A fraud investigation was initiated involving a senior community in Lee County that involves 15 insurance companies, one contractor, one public adjuster and one attorney.
At least 11 roof claims have been filed citing Hurricane Irma damage. Residents were promised a new roof with no out of pocket expenses if they sign a contract with the contractor, the public adjuster and the attorney and then they are coached on what to say to the company adjuster.
32 CLAIMS FROM A SINGLE SOUTHWEST FLORIDA COMMUNITY
During a 4-week timeframe in 2020, an insurance company received 32 claims from one SW Florida community. The claims included:
- 14 claims for Hurricane Irma damage
- 18 water damage claims for kitchen leaks and bathroom leaks
All of the claims were reported by the same law firm and the same public adjuster. Many of the homeowners stated they were unaware that they were hiring an attorney.
22 AOBs were filed from the same water mitigation company and 21 AOBs were filed from the same mold testing company.
- 19 homes filed 32 individual claims
- 13 homes filed two claims
- 9 homes filed four AOBs each
The claims along with the AOBs have the potential of more than 70 lawsuits. Invoices that were submitted by the law firm, the water mitigation company and the mold testing company totaled more than $816,000.
Contractor Failed to Complete $28,000 Worth of Repairs
A contractor was paid more than $40,000 and never completed the repairs. There was more than $28,000 in repairs outstanding. After numerous delays and arguments with the contractor, the homeowner had to deplete her savings and take out a loan to complete the repairs.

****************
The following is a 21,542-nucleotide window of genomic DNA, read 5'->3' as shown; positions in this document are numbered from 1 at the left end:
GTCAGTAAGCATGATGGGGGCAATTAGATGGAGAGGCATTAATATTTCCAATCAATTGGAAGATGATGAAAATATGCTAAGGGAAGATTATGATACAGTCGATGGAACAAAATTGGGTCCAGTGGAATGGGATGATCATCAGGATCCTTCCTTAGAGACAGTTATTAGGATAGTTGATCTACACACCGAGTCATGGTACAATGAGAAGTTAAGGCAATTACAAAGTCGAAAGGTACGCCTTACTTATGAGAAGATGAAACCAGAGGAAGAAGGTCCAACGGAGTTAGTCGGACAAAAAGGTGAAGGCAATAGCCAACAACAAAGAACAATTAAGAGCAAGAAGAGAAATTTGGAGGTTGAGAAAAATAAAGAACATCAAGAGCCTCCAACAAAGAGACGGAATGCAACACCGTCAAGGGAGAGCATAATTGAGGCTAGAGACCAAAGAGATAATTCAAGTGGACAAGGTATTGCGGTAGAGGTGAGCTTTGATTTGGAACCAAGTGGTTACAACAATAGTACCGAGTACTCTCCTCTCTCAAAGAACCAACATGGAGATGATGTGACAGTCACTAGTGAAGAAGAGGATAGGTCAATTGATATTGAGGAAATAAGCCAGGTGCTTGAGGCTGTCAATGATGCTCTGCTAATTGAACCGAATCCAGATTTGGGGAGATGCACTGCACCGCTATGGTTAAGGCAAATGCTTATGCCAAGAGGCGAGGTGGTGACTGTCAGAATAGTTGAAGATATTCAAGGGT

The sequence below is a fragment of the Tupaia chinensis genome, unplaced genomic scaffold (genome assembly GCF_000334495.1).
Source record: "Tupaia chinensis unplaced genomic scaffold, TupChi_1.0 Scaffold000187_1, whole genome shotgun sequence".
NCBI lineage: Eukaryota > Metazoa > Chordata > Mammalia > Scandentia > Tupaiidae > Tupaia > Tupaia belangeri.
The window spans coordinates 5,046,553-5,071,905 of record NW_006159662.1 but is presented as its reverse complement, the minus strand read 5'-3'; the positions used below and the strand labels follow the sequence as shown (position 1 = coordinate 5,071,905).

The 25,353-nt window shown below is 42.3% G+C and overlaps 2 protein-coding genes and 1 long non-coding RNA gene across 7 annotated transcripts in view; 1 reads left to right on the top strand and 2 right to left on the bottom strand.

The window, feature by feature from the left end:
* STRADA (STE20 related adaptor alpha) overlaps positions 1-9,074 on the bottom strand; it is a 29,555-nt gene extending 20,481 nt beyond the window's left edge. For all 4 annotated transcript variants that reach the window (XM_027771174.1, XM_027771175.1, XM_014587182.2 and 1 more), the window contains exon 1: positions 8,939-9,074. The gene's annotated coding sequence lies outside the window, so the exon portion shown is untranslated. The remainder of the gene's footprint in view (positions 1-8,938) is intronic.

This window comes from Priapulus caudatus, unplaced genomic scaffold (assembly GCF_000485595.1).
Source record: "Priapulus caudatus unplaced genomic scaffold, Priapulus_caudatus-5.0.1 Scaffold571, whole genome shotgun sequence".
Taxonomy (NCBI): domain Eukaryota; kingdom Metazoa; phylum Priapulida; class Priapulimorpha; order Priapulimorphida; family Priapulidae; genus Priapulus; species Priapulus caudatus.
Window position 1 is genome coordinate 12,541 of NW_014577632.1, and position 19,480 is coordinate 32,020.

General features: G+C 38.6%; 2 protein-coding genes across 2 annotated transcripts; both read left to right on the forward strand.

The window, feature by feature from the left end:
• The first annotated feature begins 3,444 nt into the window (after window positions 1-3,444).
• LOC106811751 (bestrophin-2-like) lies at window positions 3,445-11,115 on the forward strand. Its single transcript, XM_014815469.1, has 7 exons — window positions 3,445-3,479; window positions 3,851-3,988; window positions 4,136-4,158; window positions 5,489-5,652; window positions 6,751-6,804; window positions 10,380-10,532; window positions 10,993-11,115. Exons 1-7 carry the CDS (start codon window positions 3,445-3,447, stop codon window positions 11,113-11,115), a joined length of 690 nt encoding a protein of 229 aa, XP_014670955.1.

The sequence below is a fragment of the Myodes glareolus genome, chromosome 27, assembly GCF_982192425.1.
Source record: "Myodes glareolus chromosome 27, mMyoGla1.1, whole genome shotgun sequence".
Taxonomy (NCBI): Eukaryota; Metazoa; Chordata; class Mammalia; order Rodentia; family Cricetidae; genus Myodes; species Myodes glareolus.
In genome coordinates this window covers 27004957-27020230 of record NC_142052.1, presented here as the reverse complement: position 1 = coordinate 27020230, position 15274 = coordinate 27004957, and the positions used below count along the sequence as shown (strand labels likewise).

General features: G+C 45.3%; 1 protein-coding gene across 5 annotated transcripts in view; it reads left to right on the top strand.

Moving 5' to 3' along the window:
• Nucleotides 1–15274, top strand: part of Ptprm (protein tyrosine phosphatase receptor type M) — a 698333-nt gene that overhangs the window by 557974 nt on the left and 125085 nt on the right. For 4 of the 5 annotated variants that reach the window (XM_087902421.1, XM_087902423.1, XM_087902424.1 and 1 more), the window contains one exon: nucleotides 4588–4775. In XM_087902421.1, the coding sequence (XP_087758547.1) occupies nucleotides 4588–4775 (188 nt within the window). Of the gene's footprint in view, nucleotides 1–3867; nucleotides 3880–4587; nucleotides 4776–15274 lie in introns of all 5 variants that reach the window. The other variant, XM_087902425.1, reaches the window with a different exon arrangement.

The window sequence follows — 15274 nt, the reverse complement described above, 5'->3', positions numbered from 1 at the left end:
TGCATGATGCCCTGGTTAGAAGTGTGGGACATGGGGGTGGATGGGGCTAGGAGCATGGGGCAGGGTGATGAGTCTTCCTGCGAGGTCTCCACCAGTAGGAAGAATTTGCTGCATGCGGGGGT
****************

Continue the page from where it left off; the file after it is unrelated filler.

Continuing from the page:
The homeowner has unsuccessfully attempted to recover more than $28,000 from the contractor.
Unusually High Estimate Serves as Red Flag for Homeowner
An Unexpected Assignment of Benefits Contract
A roofing contractor solicited a homeowner to perform a roof inspection. The contractor indicated that damage existed and presented the homeowner with an iPad for signature to allow him to “work with her adjuster”.
The homeowner did not understand what she signed until she received the claim payment, which listed the roofing contractor as a payee. Upon contacting the insurance company, the homeowner was advised that she signed an Assignment of Benefits (AOB) and explained what an AOB was. The homeowner was quite upset and felt swindled and unsuccessfully attempted to rescind the AOB.
To learn more about Assignment of Benefits, review the Assignment of Benefits Consumer Tips Guide.
Homeowner Fears Foreclosure After Contractor Disappears
A Jackson County homeowner filed a Hurricane Michael claim and signed an AOB with a contractor. Upon receiving payment from the insurance company, the contractor completed some initial repair work, stopped and refused to communicate with the homeowner.
Several months later, it was discovered that the contractor was previously arrested in Bay County for working without a license and defrauding homeowners of more than $122,000. The home has still not been repaired and the homeowner is afraid that he will lose his home to foreclosure.
Photos serve as examples only. They do not represent the specific homes and individuals in the consumer stories.